The Digital Campus

The Digital Campus


#DCSF16 Day 1 | It’s All About the Network

Instagram

Rodrigo Schmidt (third from the left) answered our questions and told us about the importance of user experience and the developments he and his teams are working on.

Have you ever wondered what the people at Facebook are like? Today, I had the once in a life-time chance to walk into the Facebook premises and ask Rodrigo Schmidt, an Engineering Leader at Facebook & Instagram, all the questions I had about their platforms. It was only one moment in a day full of inspiring business encounters we had on our Study Tour with swissnex San Francisco. Continue Reading →


Seven Instagram Tips to Strengthen Your Brand

Instagram epitomizes the increasing importance of visual posts in social networking. Images draw people in like nothing else. The audience engagement rate on Instagram, for example, is much higher than on Facebook or Twitter.

Given this, Instagram can be a successful instrument to strengthen your brand if you follow several key guidelines. Peg Fitzpatrick, an author, speaker and social media marketing pro, teamed up with Sprout Social recently for an Instagram 101 webinar. Here, we summarize seven take-aways from her presentation that will help you get the most out of your Instagram presence.

1) Focus on your goal

Instagram is not just about taking pictures. You should ask yourself why you are publishing content on Instagram at all. What are your goals? Who is the audience you want to reach? A good exercise is to come up with three topics for your Instagram account and use them as guides. This could be campus life, behind the scenes, or science.

2) Tell a story

An Instagram post is basically a mini blog post with a compelling image combined with a short description to create meaning. It’s all about telling a visual story.

Experiment with different content and try to discern what works and what doesn’t. Think about what you want to tell your audience about your brand. What makes your campus unique, for example? Try to be consistent and bring added value: Does your post and picture help someone? Is it entertaining? Are you being true to the topics you’ve promised to cover?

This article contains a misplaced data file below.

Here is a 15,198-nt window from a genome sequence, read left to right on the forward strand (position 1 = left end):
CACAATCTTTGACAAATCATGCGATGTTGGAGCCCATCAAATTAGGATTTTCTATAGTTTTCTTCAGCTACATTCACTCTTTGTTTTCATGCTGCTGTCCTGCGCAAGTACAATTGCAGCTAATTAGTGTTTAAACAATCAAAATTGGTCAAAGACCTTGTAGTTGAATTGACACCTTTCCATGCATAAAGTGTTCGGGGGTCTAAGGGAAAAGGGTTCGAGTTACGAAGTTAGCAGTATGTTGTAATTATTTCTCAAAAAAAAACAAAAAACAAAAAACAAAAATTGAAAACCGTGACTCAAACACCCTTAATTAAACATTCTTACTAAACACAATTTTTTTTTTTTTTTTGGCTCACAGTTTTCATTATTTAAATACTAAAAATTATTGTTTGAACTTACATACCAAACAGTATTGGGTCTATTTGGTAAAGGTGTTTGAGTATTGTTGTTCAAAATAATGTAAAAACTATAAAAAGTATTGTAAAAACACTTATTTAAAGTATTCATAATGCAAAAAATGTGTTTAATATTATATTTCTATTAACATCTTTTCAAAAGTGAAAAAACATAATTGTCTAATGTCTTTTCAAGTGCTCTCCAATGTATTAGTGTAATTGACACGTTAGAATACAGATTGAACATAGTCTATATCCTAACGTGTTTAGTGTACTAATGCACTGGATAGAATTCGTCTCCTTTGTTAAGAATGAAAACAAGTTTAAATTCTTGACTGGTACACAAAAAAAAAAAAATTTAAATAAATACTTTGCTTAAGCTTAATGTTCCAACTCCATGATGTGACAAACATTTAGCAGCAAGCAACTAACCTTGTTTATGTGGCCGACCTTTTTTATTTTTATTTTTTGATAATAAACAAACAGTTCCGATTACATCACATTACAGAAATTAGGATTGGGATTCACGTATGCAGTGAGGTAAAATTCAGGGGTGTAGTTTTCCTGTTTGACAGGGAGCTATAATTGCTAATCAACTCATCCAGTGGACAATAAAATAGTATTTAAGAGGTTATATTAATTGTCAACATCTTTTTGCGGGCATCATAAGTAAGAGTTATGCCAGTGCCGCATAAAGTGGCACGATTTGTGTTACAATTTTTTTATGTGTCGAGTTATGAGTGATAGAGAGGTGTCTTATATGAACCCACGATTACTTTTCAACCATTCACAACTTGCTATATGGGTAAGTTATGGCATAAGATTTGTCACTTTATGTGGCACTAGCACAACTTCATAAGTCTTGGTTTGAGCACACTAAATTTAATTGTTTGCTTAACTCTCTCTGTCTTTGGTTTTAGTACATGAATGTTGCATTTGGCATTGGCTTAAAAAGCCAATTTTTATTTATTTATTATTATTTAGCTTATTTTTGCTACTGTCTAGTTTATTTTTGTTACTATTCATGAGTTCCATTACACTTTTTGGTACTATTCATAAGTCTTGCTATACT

3) Take awesome pictures

The key to success on Instagram is to post the best pictures you have. Yes, you can take great pictures with your smartphone, but think about using an actual camera once in a while if you have one. And take as many pictures as you can, but be sure to post only the best.

You can even plan ahead and make a list of objects you want to photograph. There is no such thing as being too organized.

Use natural light whenever possible and try to hold your phone or camera as high up as possible, to get the best angle. Don’t use zoom, just try to get as close as possible or crop the picture afterwards.

Try to take pictures with the rule of thirds in mind. Don’t place the object of interest right in the middle. Camera apps like camera awesome help you by providing a grid structure to take the perfect shots. Photographer Richard Schabetsberger has some great tips on how to take pictures with your smartphone.

4) Style pictures

Instagram filters are an easy way to make your pictures look compelling. To draw attention to the main object in your picture, blur the background to move the important objects in focus. Use the online design tool Canva to edit your pictures and add text to it. Other helpful apps for editing or adding text are Afterlight, Facetune, Over, and Word Swag.

Perfect pictures are one thing but it’s important to think beyond the timeline. The entire appearance of your profile is important. Try to avoid too many similar scenes (like group shots). Style and coordinate your grid. A perfect example is beauty blogger Michelle Phan’s Instagram account. She uses a color scheme and is very consistent.

5) Use Hashtags

Hashtags are a great way to connect your content to other users. You can also come up with specific hashtags to group your pictures by topic. You can add hashtags in the description or in the comments of your pictures (if you put a hashtag in the comments, your description might look a bit cleaner).